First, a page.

The Toxic Truth About Talc

The Toxic Truth about Talc

As you may have heard, on February 22, 2016 Johnson & Johnson was ordered to pay $72 million in damages to the family of an Alabama woman who died from ovarian cancer which was linked to her life-long use of talc-based powders sold under Johnson & Johnson’s Baby Powder and Shower to Shower brands.

I remember working in the hospital years ago and many women patients would use baby powder to fight excess moisture and yeast. I don’t really remember ever hearing anyone advise against this practice.

In fact, I didn’t know how toxic it was until I made it my mission to weed out harmful chemicals in my personal care products and began researching the topic extensively.

When I posted about this story on social media earlier this week, I realized that many women are still not aware of the link between talc and ovarian cancer. In addition, most consumers assume that a product is safe if it is on the market. And the longer a product is on the market, the more trusted the product becomes.

In reality, Johnson & Johnson continued selling talc-based baby powder despite decades of research suggesting it’s link to ovarian cancer and despite formulating a corn-starch based version of their baby powder.

Before this week, if you had checked Amazon.com for product reviews of the classic talc-based Johnson & Johnson Baby Powder you would have found 5-star reviews that say things like, “I use this product everyday,” “Been using this product since I was a kid and it still works the same after decades,” and “Mommy Must Have …’If it ain’t broke, don’t fix it.'”

This is sad and scary because there is evidence dating back to the 1970’s that links talc to cancer with everyday feminine hygiene use.

Numerous studies have found significant association between talc and the risk for ovarian cancer.¹ In addition to evidence that it is carcinogenic by itself, some studies suggest that it may have frequently been contaminated with asbestos, a very deadly carcinogen that is known to cause lung cancer.² Fortunately, most talc-based products used in the home since the 1970’s are purified to be asbestos free. Talc-based powders, however, will still cause respiratory problems if inhaled.

This situation really highlights the need to be a savvy consumer. You can not simply trust that every chemical or product on the market is safe.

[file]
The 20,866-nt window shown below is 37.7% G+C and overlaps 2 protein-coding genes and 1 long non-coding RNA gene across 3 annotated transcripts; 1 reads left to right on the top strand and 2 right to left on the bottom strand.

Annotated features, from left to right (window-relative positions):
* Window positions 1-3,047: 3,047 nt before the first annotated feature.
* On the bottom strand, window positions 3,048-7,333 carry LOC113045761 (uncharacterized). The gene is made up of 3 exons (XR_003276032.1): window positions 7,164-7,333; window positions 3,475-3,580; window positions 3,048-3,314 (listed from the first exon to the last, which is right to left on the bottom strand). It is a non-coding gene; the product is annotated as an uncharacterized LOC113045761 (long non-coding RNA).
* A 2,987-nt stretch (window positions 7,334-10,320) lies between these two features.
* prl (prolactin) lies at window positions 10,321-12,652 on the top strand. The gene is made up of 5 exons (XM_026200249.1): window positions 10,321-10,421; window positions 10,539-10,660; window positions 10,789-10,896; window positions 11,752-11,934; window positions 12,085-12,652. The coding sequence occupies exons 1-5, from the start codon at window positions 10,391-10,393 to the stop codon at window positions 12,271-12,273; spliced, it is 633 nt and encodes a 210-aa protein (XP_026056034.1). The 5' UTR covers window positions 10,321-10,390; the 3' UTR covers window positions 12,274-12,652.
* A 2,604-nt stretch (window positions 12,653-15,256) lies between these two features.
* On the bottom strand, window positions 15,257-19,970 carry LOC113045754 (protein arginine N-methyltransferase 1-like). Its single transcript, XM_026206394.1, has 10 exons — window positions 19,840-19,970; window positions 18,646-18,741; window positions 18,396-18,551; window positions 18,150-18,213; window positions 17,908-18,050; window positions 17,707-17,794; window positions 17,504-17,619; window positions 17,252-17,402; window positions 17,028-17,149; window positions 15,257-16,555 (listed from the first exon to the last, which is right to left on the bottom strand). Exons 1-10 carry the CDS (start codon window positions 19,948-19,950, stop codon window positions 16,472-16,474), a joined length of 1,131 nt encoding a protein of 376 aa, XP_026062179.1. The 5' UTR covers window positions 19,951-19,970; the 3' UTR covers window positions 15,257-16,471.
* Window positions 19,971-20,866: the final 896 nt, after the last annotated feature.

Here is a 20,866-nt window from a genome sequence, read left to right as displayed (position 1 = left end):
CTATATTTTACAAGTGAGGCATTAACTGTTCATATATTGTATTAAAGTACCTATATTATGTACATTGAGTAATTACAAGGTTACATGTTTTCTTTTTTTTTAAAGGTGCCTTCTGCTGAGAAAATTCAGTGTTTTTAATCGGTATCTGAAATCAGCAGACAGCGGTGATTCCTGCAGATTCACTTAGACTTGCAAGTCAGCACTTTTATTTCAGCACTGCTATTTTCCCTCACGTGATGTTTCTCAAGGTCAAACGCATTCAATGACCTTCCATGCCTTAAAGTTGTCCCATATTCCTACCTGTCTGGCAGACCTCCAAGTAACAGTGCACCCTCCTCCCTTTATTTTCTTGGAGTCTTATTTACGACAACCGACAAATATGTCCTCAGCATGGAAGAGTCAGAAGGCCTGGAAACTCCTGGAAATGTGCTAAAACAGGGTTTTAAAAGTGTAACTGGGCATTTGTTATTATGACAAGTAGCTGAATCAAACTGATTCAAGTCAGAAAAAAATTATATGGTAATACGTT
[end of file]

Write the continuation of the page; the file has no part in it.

Baby powder isn’t the only place to be wary of talc, it’s also found in many cosmetics and personal care products such as:

  • eye shadow
  • blush
  • foundation
  • concealers
  • bronzers
  • suncreen
  • deodorants and antiperspirants

A good resource for researching ingredients in your personal care products is the Environmental Working Group’s Skin Deep Database.

The key takeaways:

  1. There is a significant association between talc and ovarian cancer.
  2. Avoid using talc-based products in the genital area (ex. underwear, pantyliners, etc.)
  3. If you must use a powder, you can try cornstarch (if you aren’t sensitive to corn).
  4. Know what’s in your personal care products and make sure they are safe.

What are your thoughts? Please let me know in the comments below.

References

  1. Cramer, D. W., Liberman, R. F., Titus-Ernstoff, L., Welch, W. R., Greenberg, E. R., Baron, J. A. and Harlow, B. L. (1999), Genital talc exposure and risk of ovarian cancer. Int. J. Cancer, 81: 351–356. doi: 10.1002/(SICI)1097-0215(19990505)81:3<351::AID-IJC7>3.0.CO;2-M
  2. Rohl, A. N. (1974). Asbestos in talc. Environmental Health Perspectives, 9, 129–132.
About Tiffany deSilva

Hi I'm Tiffany deSilva, MSW, CPC, CHC, Founder of BrightFire Living, LLC. I am a social worker, speaker, author, certified health, wellness and lifestyle coach, certified green living coach and toxic-free consultant. I am passionate about helping women like you to detox each area of your life, safeguard your family's health, and live life fully charged and completely lit up! I am on a mission to empower women and families who are managing food allergies, autoimmune disorders, and other modern chronic health conditions to live a safe, happy, and healthy life that truly lights your fire!

Feedback & Comments:

  1. So many people are unaware of the link between talc and ovarian cancer, thanks for sharing and creating more awareness around that. As well as, the reminders of how many other personal care products talc is in. Far to often I have found that people don’t read the labels of personal care products and this is a huge mistake, big corporations time and time again continue to show that profits are before health.

    • Tiffany deSilva says:

      Thanks, Lisa! Yes, people don’t often think about reading labels when it comes to personal care products but it is just as important as reading food labels.

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